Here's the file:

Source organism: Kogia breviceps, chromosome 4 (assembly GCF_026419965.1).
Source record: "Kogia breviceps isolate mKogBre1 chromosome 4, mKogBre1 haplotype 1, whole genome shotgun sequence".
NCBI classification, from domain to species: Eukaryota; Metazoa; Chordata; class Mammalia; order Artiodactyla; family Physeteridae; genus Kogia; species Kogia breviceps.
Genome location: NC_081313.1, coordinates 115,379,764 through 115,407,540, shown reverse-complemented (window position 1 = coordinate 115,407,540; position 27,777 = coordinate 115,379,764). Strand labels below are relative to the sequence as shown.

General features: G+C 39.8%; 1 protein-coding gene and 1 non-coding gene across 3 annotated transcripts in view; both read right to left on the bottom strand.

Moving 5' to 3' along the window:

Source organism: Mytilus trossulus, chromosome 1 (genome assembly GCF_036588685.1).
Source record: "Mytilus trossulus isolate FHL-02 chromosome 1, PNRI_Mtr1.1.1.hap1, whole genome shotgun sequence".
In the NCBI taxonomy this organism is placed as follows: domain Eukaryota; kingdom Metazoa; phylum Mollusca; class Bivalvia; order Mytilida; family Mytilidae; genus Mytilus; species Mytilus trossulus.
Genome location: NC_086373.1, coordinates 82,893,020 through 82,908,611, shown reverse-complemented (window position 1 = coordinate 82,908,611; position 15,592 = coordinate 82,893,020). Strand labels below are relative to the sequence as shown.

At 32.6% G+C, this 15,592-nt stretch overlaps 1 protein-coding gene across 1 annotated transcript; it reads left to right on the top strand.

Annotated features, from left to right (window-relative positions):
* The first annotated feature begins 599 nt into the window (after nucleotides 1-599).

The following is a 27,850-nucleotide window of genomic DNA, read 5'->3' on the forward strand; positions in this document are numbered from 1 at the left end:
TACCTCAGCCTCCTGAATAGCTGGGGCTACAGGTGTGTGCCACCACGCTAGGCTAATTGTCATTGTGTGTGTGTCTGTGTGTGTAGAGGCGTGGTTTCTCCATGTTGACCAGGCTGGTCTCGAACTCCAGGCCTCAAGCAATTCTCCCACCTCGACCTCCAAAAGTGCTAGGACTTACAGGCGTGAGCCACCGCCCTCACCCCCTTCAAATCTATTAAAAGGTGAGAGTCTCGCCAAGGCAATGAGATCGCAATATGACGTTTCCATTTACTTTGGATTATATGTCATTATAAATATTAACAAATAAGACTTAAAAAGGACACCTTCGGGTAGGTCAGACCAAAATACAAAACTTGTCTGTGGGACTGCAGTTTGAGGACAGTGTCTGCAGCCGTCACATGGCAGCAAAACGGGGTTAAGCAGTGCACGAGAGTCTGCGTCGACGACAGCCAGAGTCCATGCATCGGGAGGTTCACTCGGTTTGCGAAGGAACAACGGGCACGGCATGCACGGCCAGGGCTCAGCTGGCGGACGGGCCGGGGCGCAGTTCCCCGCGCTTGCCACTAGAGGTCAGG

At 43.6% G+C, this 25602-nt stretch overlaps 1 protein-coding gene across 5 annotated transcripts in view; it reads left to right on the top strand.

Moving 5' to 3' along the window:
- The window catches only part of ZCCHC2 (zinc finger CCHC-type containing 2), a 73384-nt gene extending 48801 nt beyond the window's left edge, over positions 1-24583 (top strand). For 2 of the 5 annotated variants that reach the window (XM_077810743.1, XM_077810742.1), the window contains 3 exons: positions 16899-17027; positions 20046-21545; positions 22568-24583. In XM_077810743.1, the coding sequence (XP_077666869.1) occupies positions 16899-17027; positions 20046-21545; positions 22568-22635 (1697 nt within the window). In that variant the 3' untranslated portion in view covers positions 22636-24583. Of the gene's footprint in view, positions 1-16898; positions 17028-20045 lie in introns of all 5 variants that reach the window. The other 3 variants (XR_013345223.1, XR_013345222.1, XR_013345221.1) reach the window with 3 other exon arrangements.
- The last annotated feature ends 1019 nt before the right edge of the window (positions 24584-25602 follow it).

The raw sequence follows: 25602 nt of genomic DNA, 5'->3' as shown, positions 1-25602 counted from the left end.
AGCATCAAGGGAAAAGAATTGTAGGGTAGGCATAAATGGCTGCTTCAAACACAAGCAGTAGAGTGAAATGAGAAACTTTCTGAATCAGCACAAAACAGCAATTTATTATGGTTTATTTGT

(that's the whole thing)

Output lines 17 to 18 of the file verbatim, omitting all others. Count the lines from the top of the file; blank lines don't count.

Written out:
Moving 5' to 3' along the window:
- The window catches only part of ZCCHC2 (zinc finger CCHC-type containing 2), a 73384-nt gene extending 48801 nt beyond the window's left edge, over positions 1-24583 (top strand). For 2 of the 5 annotated variants that reach the window (XM_077810743.1, XM_077810742.1), the window contains 3 exons: positions 16899-17027; positions 20046-21545; positions 22568-24583. In XM_077810743.1, the coding sequence (XP_077666869.1) occupies positions 16899-17027; positions 20046-21545; positions 22568-22635 (1697 nt within the window). In that variant the 3' untranslated portion in view covers positions 22636-24583. Of the gene's footprint in view, positions 1-16898; positions 17028-20045 lie in introns of all 5 variants that reach the window. The other 3 variants (XR_013345223.1, XR_013345222.1, XR_013345221.1) reach the window with 3 other exon arrangements.